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tythompson Broward County Schools
Marjory Stoneman Douglas Principal Ty Thompson

Principal at Parkland, Fla., high school removed from day-to-day operations

The Broward County district has given new duties to principal Ty Thompson as it continues to look into the Feb. 14, 2018, massacre at the school that left17 dead.

The principal of Marjory Stoneman Douglas High School in Parkland, Fla., is under investigation and has been removed from day-to-day operations.

The South Florida Sun-Sentinel reports that the change in job status for Ty Thompson, is the latest of several administrative shakeups since a former student killed 17 people at the school on Feb. 14, 2018.

Stoneman Douglas added a second principal last spring and in November, Broward district officials transferred three assistant principals.

Thompson, who has led the school since 2013, will oversee recovery efforts at Stoneman Douglas as well as construction plans for a new building to replace the one where the shootings occurred. Former West Broward Principal Teresa Hall will take over as day-to-day administrator at Stoneman Douglas.

The Broward County district also is bringing back the school's former principal, Dan Traeger, to provide “additional oversight and support,” district spokeswoman Kathy Koch says. Traeger led the school from 2001 until 2008.

Thompson is the fifth administrator at the school to be investigated for actions related to the massacre. In November, Superintendent Robert Runcie transferred assistant principals Denise Reed, Winfred Porter and Jeff Morford and security specialist Kelvin Greenleaf to jobs outside the school, pending an investigation into their roles.

The district hired a law firm to conduct the review, which is expected to be finished by the end of the school year.

Runcie said in December that he had removed the assistant principals from the school so that teachers could speak freely to investigators without fear of retribution from their supervisors.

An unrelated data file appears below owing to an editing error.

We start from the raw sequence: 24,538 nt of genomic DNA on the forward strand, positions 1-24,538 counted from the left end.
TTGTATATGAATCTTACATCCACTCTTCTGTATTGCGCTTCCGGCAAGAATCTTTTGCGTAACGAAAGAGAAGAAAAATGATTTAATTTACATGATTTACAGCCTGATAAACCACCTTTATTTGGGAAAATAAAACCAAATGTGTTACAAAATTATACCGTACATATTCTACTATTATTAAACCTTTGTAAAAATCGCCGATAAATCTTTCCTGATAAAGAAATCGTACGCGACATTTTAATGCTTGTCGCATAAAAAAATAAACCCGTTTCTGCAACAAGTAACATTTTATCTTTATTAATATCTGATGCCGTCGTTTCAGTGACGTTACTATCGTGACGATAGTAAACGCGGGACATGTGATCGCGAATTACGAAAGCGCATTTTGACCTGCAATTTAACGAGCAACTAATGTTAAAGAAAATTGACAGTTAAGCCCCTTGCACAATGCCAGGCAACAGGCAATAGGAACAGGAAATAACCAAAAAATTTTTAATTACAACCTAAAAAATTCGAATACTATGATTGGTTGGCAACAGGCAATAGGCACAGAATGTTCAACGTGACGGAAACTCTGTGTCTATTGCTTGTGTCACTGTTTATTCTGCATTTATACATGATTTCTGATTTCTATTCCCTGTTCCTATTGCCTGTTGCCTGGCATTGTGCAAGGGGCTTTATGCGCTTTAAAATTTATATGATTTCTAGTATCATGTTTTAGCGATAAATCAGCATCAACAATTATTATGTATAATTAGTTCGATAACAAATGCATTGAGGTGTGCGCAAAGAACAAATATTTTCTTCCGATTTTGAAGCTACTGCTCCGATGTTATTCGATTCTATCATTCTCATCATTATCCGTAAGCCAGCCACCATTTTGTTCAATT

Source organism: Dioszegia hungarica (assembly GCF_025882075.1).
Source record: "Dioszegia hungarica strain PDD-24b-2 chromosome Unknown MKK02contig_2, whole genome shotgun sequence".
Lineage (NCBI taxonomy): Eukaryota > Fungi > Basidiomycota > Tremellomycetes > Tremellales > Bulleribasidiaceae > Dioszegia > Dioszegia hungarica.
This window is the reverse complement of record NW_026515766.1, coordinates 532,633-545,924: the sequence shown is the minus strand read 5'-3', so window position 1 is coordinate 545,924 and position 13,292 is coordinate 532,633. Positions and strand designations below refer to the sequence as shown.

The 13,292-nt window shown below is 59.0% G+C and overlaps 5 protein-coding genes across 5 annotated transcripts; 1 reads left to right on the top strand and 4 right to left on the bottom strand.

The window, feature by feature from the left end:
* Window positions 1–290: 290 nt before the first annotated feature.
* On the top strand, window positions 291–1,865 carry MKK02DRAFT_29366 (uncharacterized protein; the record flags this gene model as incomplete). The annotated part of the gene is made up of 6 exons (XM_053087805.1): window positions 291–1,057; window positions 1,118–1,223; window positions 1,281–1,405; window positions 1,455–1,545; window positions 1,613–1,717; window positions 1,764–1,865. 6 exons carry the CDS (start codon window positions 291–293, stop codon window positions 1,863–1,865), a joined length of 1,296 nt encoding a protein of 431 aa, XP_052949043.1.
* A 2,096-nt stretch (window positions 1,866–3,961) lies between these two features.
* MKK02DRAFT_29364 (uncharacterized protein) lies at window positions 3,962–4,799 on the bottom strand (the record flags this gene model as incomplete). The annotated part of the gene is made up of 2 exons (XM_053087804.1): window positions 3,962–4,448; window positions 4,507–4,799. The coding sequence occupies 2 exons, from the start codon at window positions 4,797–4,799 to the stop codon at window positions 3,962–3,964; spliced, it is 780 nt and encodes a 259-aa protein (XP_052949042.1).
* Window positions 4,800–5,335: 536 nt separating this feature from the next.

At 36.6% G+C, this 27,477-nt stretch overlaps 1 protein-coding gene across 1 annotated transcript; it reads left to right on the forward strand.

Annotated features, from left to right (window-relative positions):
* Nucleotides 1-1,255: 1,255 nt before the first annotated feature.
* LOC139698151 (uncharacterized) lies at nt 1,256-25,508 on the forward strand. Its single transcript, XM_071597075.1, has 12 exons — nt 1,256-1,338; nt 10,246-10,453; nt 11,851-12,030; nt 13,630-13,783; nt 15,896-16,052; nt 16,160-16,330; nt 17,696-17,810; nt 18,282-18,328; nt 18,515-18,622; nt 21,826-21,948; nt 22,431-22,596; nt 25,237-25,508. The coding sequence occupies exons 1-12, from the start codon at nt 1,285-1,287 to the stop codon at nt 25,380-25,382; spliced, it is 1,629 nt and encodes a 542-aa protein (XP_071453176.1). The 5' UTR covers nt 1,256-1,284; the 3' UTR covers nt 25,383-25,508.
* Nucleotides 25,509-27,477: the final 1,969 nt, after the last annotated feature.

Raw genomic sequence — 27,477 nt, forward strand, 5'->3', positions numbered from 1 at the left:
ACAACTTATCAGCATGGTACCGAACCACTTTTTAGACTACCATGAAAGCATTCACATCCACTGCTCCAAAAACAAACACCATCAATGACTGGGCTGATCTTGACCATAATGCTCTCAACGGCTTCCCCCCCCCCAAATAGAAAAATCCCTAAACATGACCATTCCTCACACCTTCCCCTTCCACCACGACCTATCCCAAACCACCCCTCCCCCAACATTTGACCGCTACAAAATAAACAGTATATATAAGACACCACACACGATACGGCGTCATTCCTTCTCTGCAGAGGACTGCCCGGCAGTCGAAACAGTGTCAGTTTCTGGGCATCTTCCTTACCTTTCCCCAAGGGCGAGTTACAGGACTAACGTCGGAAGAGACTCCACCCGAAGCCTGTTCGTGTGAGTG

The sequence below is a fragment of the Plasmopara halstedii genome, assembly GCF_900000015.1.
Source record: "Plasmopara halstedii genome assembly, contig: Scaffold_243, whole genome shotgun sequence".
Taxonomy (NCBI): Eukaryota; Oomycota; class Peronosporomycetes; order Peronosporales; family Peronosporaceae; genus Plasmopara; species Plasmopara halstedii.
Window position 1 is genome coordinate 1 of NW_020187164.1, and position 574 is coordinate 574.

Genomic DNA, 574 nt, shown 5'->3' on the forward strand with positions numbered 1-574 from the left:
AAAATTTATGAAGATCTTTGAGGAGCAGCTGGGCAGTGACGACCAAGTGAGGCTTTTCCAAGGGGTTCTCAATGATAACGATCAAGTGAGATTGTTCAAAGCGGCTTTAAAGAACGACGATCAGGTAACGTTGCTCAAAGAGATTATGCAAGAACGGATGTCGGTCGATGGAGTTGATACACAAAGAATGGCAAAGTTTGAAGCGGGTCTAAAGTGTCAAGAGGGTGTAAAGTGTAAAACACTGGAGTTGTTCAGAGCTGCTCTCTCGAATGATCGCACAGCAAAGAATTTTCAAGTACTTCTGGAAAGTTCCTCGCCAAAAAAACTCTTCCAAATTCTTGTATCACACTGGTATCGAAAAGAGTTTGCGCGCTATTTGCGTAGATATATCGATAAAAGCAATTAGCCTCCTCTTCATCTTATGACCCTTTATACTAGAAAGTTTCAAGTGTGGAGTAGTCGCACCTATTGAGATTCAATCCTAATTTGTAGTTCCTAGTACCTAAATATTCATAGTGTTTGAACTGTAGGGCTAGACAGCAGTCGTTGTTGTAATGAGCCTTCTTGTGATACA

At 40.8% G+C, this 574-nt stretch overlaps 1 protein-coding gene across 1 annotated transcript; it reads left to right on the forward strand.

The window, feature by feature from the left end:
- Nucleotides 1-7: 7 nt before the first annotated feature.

But district administrators decided that keeping Thompson at the school “to be in the best interest of the students and teachers,” Koch says. “Since the tragedy, Thompson has provided stability to the school and community, and has been considered by many to be instrumental in helping with healing and recovery.”

The district hasn’t listed any specific allegations regarding any of the administrators, only that the investigation is based on findings from the Marjory Stoneman Douglas Public Safety Commission, which reviewed what went wrong during the tragedy. Among the commission’s findings: School gates and doors weren't properly secured; security officials received little to no training; emergency procedures weren't followed; previous crimes hadn’t been properly reported; and many warning signs were missed.

Thompson was not at school at the time of the shooting, but the commission still admonished him, saying he appeared uninformed about threats and other student safety matters.

Lisa Maxwell, who represents Thompson through the Broward Principals and Assistants’ Association, says the principal was surprised by the investigation. She said Runcie met with Thompson in December and said he wouldn't be removed from the school.

The administrator group has filed a lawsuit against the district claiming the assistant principals are being unfairly investigated and will do the same for Thompson, Maxwell says.

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